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Bob Marley

             History is full of men who have done amazing things; Robert Nesta Marley has permanently been settled in the books of history for his achievements in life.
             Trenchtown was a housing scheme, built after the 1951 hurricane had destroyed the area's squatter camps. These camps, which had gradually grown up around west Kingston, had been built around the former Kingston refuse dump, where the country folk and displaced city dwellers would scavenge for whatever they could find. (In the days of the 'plantocracy business', the area had been a sugar plantation, owned by the Lindos, one of the twenty-one families that are said to rule Jamaica.) .
             In 1957, Bob's mother Cedella moved him from Nine Miles to live in Kingston. Like other city-dwellers, Cedella came from the quiet rural surroundings to the Jamaican capital in search of work and excitement. City life offered little respite as poverty and violence plagued Trench Town while the chances of finding jobs were as poor as the living conditions. .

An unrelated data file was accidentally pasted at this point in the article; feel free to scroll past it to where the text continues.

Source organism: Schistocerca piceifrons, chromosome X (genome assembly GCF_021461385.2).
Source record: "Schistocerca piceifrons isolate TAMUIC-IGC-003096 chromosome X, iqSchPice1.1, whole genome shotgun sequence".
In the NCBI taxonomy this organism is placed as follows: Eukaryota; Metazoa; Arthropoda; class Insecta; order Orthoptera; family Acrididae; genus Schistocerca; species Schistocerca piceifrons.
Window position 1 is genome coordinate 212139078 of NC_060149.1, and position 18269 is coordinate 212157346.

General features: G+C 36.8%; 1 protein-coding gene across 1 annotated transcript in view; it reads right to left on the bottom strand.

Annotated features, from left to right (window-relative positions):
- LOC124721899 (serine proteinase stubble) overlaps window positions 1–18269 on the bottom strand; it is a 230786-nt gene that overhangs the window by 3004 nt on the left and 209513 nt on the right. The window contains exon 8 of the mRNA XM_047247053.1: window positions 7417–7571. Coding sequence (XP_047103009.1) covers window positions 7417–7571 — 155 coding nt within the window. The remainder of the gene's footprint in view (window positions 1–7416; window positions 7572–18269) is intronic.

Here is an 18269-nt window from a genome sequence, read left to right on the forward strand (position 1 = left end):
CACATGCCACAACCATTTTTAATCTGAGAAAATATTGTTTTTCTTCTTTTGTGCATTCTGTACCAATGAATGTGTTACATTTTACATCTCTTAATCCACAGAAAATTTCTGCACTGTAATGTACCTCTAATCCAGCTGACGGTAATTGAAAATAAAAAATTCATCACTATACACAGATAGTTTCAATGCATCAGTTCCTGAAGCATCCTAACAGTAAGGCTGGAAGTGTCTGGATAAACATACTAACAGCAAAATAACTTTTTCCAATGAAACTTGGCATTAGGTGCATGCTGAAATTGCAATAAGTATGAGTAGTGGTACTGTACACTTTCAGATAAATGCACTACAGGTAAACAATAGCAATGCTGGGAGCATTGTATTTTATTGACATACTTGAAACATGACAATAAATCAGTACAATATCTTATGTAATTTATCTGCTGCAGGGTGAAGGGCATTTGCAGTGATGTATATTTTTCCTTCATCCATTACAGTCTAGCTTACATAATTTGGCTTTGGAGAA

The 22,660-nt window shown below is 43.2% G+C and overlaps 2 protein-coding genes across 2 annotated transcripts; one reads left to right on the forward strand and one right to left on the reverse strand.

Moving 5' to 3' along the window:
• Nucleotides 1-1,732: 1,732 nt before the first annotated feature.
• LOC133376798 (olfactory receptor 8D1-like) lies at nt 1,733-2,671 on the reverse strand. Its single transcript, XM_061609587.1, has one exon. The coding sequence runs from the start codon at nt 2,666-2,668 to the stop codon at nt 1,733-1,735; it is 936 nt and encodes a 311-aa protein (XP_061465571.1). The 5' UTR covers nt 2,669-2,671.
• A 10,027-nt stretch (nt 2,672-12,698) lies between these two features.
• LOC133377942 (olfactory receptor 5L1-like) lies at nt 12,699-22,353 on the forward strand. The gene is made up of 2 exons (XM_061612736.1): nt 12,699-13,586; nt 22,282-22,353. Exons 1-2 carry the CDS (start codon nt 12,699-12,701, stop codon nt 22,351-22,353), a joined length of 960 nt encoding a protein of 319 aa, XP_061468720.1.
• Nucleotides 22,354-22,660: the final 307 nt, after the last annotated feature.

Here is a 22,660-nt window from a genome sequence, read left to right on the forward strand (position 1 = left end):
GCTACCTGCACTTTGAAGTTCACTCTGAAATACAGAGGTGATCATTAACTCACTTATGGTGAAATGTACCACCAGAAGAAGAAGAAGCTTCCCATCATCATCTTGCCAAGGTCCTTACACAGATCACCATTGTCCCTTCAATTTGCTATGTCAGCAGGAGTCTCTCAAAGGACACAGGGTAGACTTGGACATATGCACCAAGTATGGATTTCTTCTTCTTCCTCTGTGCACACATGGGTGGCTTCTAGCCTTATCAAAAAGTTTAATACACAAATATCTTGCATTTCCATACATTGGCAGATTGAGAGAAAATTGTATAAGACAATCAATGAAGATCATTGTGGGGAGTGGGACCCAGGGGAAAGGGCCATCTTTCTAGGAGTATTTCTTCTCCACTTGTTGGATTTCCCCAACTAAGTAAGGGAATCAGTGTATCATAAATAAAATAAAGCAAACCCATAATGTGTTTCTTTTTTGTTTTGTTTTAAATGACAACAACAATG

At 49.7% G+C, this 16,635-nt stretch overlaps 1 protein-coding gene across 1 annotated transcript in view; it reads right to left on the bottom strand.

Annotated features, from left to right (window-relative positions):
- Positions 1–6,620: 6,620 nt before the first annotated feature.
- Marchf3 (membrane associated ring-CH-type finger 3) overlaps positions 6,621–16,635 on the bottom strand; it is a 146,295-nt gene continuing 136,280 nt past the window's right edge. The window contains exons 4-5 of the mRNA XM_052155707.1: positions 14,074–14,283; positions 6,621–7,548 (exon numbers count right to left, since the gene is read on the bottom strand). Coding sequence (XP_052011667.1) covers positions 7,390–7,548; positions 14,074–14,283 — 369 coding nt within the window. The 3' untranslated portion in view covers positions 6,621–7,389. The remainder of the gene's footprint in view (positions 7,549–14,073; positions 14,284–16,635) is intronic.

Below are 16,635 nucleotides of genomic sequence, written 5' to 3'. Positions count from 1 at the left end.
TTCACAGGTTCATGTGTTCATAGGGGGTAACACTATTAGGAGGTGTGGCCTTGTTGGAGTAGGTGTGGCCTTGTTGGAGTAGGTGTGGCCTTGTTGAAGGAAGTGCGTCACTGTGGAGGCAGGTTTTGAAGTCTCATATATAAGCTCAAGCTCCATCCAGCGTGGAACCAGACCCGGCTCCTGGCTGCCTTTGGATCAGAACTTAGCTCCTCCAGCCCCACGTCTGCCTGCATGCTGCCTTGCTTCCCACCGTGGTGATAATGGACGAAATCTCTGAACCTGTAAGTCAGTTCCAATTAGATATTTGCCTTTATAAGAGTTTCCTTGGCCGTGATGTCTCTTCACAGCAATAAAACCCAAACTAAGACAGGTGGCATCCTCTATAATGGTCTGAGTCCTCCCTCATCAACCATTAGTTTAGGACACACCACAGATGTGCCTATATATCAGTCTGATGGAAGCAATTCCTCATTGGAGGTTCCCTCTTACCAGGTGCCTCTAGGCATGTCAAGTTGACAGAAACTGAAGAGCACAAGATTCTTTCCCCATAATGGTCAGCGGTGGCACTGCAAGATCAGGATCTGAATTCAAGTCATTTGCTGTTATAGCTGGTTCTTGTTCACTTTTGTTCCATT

However, Trenchtown was considered desirable accommodation for the slum and shantytown dwellers that lived there. The 'government yards' comprised solidly constructed one- or two-story concrete units, built around a central courtyard which contained communal cooking facilities and a standpipe for water. Few were so ungrateful as to complain that Jamaica's colonial masters had seen fit to build Trench Town without any form of sewage system. .
             Trenchtown: Spiritual PowerPoint for the Rastafarians.
             Even before the 1951 hurricane had mashed down the zinc-and-packing-case residences of the shantytown, the region was already considered as an area for outcasts. In particular, Trenchtown had now become the main home in Kingston for the strange tribe of men known as Rastafarians, who had set up an encampment down by the Dungle in the early years of World War II. .
             Garlanded in acres of matted, plaited hair, these primal figures, permanently surrounded by the funky aroma of marijuana, could appear as archetypal as a West African baobab tree.

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